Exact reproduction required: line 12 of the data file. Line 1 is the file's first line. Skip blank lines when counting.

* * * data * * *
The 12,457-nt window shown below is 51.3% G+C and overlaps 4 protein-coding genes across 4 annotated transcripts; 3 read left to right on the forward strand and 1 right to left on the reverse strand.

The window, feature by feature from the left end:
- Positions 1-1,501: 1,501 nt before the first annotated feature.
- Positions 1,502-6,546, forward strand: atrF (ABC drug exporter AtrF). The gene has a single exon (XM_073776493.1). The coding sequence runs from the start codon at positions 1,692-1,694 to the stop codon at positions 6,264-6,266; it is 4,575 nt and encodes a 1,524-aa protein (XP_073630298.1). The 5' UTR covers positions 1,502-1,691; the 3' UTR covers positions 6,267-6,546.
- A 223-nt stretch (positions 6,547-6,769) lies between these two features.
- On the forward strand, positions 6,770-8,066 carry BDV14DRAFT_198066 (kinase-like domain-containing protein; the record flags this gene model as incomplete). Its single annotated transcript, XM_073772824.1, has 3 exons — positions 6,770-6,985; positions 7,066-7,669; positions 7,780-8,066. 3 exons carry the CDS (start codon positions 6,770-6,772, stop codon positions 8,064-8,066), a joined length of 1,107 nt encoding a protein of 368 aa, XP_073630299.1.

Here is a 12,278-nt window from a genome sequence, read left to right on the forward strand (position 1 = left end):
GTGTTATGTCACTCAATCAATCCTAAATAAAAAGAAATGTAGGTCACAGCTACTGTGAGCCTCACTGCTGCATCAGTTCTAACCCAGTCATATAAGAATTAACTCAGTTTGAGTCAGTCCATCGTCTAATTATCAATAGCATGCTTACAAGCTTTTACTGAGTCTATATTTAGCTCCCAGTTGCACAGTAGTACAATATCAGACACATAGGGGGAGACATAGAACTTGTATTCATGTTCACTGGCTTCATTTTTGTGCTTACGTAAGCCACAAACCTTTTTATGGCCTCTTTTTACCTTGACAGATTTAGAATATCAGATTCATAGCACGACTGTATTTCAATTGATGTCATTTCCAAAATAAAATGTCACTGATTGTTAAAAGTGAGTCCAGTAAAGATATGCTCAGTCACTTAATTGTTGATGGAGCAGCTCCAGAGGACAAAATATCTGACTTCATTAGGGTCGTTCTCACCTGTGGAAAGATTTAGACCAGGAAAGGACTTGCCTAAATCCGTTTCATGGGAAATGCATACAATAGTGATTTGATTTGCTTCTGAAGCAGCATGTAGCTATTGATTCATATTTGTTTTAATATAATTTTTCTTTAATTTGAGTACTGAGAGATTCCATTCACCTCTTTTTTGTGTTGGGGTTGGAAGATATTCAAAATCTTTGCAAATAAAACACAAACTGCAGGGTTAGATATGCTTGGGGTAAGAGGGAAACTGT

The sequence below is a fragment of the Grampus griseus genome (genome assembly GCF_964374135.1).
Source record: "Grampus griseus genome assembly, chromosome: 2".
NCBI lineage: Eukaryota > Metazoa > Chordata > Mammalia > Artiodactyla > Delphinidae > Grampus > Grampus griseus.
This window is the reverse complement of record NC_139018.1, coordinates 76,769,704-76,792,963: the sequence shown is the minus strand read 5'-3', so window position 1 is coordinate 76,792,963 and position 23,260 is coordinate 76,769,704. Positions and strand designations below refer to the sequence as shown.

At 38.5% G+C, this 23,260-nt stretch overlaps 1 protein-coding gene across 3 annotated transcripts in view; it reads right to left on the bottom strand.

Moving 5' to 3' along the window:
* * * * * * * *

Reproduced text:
This window is the reverse complement of record NC_139018.1, coordinates 76,769,704-76,792,963: the sequence shown is the minus strand read 5'-3', so window position 1 is coordinate 76,792,963 and position 23,260 is coordinate 76,769,704. Positions and strand designations below refer to the sequence as shown.